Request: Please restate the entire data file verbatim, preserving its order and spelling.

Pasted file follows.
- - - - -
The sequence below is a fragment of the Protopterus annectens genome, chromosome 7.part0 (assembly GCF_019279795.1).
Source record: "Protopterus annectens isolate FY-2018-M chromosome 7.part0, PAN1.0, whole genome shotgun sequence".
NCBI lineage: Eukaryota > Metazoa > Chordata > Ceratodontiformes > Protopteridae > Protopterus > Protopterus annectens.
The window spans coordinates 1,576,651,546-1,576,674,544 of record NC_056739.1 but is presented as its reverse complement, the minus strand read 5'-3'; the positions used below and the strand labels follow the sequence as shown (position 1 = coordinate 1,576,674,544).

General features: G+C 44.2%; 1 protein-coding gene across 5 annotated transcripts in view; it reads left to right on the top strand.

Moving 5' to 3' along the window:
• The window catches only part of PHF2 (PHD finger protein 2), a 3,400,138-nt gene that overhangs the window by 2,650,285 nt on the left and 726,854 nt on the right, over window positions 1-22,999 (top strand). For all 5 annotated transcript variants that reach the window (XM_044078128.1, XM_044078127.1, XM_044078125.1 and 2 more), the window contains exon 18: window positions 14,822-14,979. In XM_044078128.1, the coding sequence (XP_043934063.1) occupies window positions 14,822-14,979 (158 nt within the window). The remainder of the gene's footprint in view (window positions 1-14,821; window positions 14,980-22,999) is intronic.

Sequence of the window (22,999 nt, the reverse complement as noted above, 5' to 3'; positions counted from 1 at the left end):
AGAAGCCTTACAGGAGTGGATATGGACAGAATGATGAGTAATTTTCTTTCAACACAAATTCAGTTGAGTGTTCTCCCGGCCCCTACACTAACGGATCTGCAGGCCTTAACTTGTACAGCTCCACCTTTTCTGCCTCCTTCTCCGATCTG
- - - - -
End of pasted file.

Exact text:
The sequence below is a fragment of the Protopterus annectens genome, chromosome 7.part0 (assembly GCF_019279795.1).
Source record: "Protopterus annectens isolate FY-2018-M chromosome 7.part0, PAN1.0, whole genome shotgun sequence".
NCBI lineage: Eukaryota > Metazoa > Chordata > Ceratodontiformes > Protopteridae > Protopterus > Protopterus annectens.
The window spans coordinates 1,576,651,546-1,576,674,544 of record NC_056739.1 but is presented as its reverse complement, the minus strand read 5'-3'; the positions used below and the strand labels follow the sequence as shown (position 1 = coordinate 1,576,674,544).

General features: G+C 44.2%; 1 protein-coding gene across 5 annotated transcripts in view; it reads left to right on the top strand.

Moving 5' to 3' along the window:
• The window catches only part of PHF2 (PHD finger protein 2), a 3,400,138-nt gene that overhangs the window by 2,650,285 nt on the left and 726,854 nt on the right, over window positions 1-22,999 (top strand). For all 5 annotated transcript variants that reach the window (XM_044078128.1, XM_044078127.1, XM_044078125.1 and 2 more), the window contains exon 18: window positions 14,822-14,979. In XM_044078128.1, the coding sequence (XP_043934063.1) occupies window positions 14,822-14,979 (158 nt within the window). The remainder of the gene's footprint in view (window positions 1-14,821; window positions 14,980-22,999) is intronic.

Sequence of the window (22,999 nt, the reverse complement as noted above, 5' to 3'; positions counted from 1 at the left end):
AGAAGCCTTACAGGAGTGGATATGGACAGAATGATGAGTAATTTTCTTTCAACACAAATTCAGTTGAGTGTTCTCCCGGCCCCTACACTAACGGATCTGCAGGCCTTAACTTGTACAGCTCCACCTTTTCTGCCTCCTTCTCCGATCTG